Monday, June 29, 2015

Family Foundation Press Release: State county clerks should not have to issue marriage licenses to same-sex couples


June 29, 2015   

LEXINGTON, KY— "If it was okay for Jack Conway to do it, it should be okay for county clerks," said a spokesman for the group that pushed for Kentucky traditional marriage law that was struck down by Friday's U. S. Supreme Court decision. On Friday Gov. Steve Beshear told county clerks across the state that they were required to issue marriage licenses to same-sex couples in defiance of Kentucky's Constitution. The Family Foundation said today that county clerks whose conscience would be violated by following the Governor's order should consider their options.

"There are county clerks out there who have a religious objection to same-sex marriage," said Martin Cothran, senior policy analyst with the Family Foundation. "They should be able to do what our own attorney general did last year when he refused to defend Kentucky's marriage law on conscience grounds. County clerks have consciences too."

In fact, said Cothran, county clerks are on more solid ground than Attorney General Conway because they would not have to violate their oath of office to refuse to issue such licenses. "While Jack Conway violated his oath of office in not defending Kentucky voters, county clerks would actually be honoring theirs. County clerks take an oath to both the federal and state constitutions. The U.S. Constitution nowhere says anything about same-sex marriage and the Kentucky Constitution expressly prohibits it. In refusing to issue licenses, they would actually be complying with the constitutions to which they swore their oaths."

"If the Governor is so concerned about public officials doing their duty, why didn't he write the same kind of letter to Jack Conway that he wrote to county clerks?" asked Cothran.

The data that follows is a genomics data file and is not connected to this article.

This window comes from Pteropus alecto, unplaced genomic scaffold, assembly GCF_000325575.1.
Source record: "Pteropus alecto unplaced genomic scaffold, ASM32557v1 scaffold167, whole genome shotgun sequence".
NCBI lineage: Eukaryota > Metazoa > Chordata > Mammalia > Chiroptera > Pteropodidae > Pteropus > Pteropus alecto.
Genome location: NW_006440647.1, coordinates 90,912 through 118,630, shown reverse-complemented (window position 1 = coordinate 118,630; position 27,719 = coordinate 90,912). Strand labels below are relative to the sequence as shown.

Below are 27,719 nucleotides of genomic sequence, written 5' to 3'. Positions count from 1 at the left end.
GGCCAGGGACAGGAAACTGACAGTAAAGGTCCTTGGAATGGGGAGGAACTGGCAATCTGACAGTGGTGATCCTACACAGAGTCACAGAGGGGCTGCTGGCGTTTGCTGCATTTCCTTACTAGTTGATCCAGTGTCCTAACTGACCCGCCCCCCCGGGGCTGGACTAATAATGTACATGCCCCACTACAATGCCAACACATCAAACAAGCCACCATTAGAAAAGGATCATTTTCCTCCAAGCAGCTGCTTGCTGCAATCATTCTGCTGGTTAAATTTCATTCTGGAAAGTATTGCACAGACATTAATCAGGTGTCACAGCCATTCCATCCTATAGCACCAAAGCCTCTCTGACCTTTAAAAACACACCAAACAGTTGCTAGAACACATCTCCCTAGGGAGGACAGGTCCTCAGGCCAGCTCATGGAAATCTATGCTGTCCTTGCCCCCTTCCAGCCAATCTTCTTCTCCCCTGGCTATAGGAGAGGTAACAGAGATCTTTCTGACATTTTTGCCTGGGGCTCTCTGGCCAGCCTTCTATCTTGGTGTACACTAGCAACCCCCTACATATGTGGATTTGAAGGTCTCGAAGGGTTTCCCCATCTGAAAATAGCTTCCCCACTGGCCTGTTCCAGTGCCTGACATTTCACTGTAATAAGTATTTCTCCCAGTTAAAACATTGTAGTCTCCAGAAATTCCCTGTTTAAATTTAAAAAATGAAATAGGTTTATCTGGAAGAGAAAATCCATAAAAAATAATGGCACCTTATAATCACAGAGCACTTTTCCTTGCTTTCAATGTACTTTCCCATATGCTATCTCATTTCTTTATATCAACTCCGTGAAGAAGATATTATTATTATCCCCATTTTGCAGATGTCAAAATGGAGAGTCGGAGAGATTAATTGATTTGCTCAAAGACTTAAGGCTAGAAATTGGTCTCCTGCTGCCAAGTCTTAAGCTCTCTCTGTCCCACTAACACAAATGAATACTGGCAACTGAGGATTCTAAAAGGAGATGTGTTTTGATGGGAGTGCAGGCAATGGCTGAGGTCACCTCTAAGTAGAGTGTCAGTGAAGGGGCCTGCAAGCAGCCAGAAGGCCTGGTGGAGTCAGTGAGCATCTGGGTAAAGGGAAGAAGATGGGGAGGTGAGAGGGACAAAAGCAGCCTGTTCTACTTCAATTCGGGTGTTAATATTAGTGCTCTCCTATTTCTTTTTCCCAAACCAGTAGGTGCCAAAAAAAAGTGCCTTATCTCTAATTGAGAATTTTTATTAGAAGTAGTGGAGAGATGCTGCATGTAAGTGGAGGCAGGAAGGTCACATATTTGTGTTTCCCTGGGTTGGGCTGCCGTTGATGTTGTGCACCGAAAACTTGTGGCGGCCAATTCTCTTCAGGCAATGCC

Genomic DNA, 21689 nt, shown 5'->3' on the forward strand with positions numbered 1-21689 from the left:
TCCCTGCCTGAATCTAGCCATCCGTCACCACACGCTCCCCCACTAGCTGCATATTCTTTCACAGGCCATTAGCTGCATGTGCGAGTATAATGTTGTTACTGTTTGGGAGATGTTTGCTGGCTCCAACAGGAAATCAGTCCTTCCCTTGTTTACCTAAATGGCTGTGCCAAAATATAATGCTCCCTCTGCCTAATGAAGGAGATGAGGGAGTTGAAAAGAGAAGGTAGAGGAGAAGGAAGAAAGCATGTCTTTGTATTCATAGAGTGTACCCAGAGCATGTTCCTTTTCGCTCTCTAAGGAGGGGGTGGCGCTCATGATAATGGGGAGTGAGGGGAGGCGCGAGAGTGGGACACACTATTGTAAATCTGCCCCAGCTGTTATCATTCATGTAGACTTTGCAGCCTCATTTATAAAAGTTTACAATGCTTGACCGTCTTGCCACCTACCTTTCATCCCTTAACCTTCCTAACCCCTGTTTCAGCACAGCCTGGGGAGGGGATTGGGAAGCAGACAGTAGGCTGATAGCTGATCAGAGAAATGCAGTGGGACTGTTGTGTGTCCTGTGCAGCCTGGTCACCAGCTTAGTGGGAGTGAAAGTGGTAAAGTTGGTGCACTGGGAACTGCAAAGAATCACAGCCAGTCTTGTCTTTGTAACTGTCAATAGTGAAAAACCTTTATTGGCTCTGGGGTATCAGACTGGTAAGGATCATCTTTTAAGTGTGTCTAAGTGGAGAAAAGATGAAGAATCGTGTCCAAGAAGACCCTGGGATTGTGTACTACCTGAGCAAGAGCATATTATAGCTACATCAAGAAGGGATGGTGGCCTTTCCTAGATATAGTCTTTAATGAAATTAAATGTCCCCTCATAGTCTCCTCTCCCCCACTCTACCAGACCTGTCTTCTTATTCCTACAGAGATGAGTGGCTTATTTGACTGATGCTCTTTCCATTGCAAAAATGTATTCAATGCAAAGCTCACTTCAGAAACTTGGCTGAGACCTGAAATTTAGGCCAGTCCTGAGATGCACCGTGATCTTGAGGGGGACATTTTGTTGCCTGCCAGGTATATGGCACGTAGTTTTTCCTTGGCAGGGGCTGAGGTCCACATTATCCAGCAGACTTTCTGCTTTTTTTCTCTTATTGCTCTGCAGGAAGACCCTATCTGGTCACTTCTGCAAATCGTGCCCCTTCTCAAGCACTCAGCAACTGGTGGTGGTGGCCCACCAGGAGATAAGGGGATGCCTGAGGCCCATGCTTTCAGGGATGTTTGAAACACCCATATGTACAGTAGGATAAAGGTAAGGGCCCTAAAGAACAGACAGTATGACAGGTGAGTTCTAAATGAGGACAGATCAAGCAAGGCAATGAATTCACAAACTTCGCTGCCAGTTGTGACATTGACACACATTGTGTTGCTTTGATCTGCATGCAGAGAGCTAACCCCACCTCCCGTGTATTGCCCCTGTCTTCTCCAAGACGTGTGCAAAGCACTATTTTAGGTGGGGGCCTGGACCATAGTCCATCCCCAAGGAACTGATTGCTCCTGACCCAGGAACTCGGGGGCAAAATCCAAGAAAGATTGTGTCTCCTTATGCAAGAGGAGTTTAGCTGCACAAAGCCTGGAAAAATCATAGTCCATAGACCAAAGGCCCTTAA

Cothran also pointed out that there is 25-day period following Supreme Court decisions in which a request for rehearing can be filed, a technical fact that could also affect what county clerks can do.



Old Rebel said...

I can't support this, no matter how well-intentioned. We did the same thing in North Carolina, and it's been a pathetic failure. IMHO, it's a spineless whimper.

What we need are elected officials who will stand on principle. Nowhere in the Constitution do the people of the sovereign States delegate the power to regulate marriage to DC. That is a retained power that we, the people, should assert.

KyCobb said...


Are you going to pay the attorneys fees that County Clerks who follow your advice and get sued will owe to the ACLU for blatantly violating the law? Because, like it or not, that is what a Supreme Court opinion is.

Rob Mattheu said...

The clerks will be sued and lose, and rightfully so. If you don't want to do a public servant's job, don't run for office.

Martin Cothran said...


I see you are of the "might makes right persuasion" as well. You and KyCobb should take goose-stepping lessons together. But, just out of curiosity, is this your argument?

Anyone who is a public servant should lose his job if he does not do his job
John Doe is a public serve who is not doing his job
Therefore John Doe should lose his job

KyCobb said...


If you are referring to Jack Conway, he had no obligation to file an appeal of the District Court's ruling on same-sex marriage; it was well within his discretion to determine an appeal would be futile. And he was right. Kim Davis has been sued. Since you advised her to break the law, are you going to pay the ACLU's attorneys fees that she will owe when she loses?

Rob Mattheu said...

You really want to talk about logical arguments here? Dig deeper. Let's assume that these clerks are the denomination of Christian that feels gay marriage is wrong. I have not yet met a Christian of this stripe who feels that people who are faiths other than their own are on the path to what is holy. So if they're logical and thinking human beings, how can they sign off on any marriages for Muslims, Jews, Atheists, Agnostics, or any of the many denominations of Christianity that they feel are "wrong"?